Facts Matter: Lessons from the Great Tax and Budget Debate of 2012
Earlier this year, OK Policy was hosting a briefing in Oklahoma City about the ongoing battle over taxes and the state budget. During the question period, a woman in the audience rose with a question that went something like this: “Your arguments are all well and good. But how can you even try to persuade these legislators who are dead set on destroying government? These people won’t be happy until they’ve wrecked our tax system, wiped out public education, dismantled Medicaid and the safety net, and achieved Grover Norquist’s goal of shrinking government to the size where you can drown it in the bathtub.” My response was that there are unquestionably some elected officials in Oklahoma on a mission to dismantle government. They make a lot of noise and have some rather well-funded forces behind them crafting and amplifying their message. Yet this faction of hard-core ideologues that sees government as the enemy is largely a minority making life miserable for the larger group of moderates who hold power.
OETA to seek out new executive director
A new executive director will be sought soon for the Oklahoma Educational Television Authority (OETA). John McCarroll, 65, who has served in the position for nine years, has announced his plans to retire from the agency by the end of 2012, according to a news release. Selection of a new OETA executive director will become a top priority for the network, chairman of the OETA board Dr. James W. Utterback stated in the news release. McCarroll has overseen the completion of the digital conversion of the Oklahoma network during his tenure, as well as received two regional Emmy Awards for his work on various OETA projects.
DHS hires search firm to find new director candidates
A California company will be paid up to $21,000 to help the state Department of Human Services find a new director. Neher & Associates was hired last week to identify more candidates for the agency’s top job. The company’s president, Robert L. Neher Jr., said Monday searches normally take 90 to 120 days. “We’re probably going to try to do it in less time than that,” said Neher, who lived in Edmond as a child. The agency’s last director, Howard Hendrick, announced in January he was retiring and since has left. DHS commissioners initially hoped to have a new director hired by July 1. The agency already has done its own search for a new director. Commissioners and Gov. Mary Fallin interviewed the top two candidates from that search last month. DHS officials then moved forward with hiring a professional search firm. Only one of the candidates from the original search remains in the running. That candidate, Ed Lake, is a retired deputy commissioner of the Department of Human Services in Tennessee.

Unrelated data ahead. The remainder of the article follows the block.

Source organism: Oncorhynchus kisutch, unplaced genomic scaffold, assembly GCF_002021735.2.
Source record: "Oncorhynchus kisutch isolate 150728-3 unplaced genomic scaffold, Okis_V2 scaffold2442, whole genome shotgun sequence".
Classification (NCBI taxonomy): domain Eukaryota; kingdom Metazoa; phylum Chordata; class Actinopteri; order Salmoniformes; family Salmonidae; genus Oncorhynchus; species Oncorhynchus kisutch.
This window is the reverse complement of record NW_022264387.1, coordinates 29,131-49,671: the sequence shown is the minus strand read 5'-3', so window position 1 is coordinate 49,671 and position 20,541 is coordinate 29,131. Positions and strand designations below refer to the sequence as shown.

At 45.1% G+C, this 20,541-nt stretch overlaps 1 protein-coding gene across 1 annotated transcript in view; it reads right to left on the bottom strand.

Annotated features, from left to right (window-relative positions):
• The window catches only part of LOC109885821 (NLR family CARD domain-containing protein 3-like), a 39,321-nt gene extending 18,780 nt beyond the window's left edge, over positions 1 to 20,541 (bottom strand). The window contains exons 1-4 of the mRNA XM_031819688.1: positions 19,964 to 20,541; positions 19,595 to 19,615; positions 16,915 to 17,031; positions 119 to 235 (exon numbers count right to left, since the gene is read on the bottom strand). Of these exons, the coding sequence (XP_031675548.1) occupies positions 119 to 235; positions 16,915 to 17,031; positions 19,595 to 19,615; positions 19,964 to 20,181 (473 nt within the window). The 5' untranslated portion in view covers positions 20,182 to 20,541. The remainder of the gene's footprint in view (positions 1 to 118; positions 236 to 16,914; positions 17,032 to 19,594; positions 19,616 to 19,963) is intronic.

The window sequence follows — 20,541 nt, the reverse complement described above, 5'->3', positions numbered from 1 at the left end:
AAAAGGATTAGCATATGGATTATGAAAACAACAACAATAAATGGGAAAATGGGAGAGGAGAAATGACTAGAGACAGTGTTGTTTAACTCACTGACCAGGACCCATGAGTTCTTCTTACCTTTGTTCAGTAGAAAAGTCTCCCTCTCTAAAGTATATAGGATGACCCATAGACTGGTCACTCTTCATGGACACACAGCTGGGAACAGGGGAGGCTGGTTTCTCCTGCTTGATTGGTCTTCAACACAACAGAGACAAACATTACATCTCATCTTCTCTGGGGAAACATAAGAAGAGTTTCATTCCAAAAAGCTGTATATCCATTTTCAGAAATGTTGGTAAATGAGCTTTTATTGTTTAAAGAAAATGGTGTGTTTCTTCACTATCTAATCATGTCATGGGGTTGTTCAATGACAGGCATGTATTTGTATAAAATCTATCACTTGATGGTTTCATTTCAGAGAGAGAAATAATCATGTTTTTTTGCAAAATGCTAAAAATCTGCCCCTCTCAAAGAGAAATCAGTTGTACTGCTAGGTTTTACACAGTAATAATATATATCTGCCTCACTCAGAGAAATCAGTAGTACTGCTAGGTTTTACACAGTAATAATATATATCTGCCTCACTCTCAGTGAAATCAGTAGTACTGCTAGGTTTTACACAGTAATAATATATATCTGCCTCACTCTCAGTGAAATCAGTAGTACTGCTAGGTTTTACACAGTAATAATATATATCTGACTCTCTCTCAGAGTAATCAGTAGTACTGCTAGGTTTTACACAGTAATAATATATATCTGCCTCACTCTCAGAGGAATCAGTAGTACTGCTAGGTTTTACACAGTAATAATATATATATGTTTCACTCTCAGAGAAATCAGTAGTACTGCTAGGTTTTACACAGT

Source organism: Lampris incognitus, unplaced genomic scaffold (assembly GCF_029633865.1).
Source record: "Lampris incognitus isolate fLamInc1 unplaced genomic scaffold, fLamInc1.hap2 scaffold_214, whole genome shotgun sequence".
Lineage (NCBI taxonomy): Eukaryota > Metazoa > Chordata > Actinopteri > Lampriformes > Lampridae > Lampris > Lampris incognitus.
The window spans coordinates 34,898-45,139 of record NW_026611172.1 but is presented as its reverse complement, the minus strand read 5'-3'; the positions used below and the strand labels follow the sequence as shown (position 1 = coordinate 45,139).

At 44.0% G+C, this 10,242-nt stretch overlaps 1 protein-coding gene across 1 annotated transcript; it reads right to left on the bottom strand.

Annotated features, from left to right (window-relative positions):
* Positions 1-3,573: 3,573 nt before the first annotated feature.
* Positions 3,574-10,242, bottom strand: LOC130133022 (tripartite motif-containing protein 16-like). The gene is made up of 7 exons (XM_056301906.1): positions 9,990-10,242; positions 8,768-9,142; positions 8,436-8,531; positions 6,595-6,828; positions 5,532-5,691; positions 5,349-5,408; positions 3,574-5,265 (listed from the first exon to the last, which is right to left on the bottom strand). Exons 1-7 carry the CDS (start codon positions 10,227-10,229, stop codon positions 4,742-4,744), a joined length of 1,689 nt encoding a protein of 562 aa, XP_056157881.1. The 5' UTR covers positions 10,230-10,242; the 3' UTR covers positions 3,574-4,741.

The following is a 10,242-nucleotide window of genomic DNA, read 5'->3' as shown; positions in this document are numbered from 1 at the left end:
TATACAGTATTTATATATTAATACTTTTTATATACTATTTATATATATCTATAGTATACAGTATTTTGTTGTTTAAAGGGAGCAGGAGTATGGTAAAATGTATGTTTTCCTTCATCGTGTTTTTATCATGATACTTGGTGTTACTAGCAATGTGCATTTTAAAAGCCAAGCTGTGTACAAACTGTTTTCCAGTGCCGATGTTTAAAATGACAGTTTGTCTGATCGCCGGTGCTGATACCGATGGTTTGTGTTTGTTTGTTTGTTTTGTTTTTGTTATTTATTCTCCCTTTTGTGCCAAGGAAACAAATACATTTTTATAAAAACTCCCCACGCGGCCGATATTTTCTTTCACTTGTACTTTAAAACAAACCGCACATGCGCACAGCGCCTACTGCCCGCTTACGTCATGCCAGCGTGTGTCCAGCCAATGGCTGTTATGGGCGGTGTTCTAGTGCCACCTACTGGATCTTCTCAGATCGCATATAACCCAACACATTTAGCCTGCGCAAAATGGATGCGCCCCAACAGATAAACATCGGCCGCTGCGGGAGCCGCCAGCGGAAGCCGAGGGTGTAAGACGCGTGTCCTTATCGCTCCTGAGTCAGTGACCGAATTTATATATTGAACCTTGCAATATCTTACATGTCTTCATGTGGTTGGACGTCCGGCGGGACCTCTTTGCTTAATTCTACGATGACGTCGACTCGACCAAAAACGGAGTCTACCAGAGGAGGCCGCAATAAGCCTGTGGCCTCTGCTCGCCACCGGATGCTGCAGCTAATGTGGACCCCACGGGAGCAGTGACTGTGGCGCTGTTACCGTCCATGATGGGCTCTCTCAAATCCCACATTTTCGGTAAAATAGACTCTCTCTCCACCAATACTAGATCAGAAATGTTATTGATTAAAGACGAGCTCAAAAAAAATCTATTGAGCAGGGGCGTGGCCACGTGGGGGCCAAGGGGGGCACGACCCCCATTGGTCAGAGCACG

NewsOK: Another setback for Oklahoma’s human services agency
The Department of Human Services, an agency that badly needs things to go right, instead continues to see things go wrong. Commission Chairman Brad Yarbrough resigned that post after another commissioner, Jay Dee Chase, sought to have him censured. The move by Chase followed Yarbrough’s attempt to have two former commissioners, Anne Roberts and Steven Dow, continue to serve as nonmembers on two DHS-related committees. The thought of Dow helping in any way was particularly off-putting to Chase, who never got along with Dow. The former commissioner had “caused problems” on the board, Chase said, and had been “an objectionist on everything.” That latter criticism is particularly rich. Chase (and two other board members) objected to settling the federal class-action lawsuit filed against DHS over its child welfare system. Chase objected to being asked to give a deposition in that lawsuit. He bristled at Dow’s insistence that board and committee meetings adhere to state open meeting laws. He objected when October’s meeting ran long and caused him to miss an eye appointment. Chase obviously prefers the days before Dow was named to the board and began causing “problems” by actually asking questions and demanding answers about children who had died in DHS custody.
Tulsa World: State boards confuse and conflict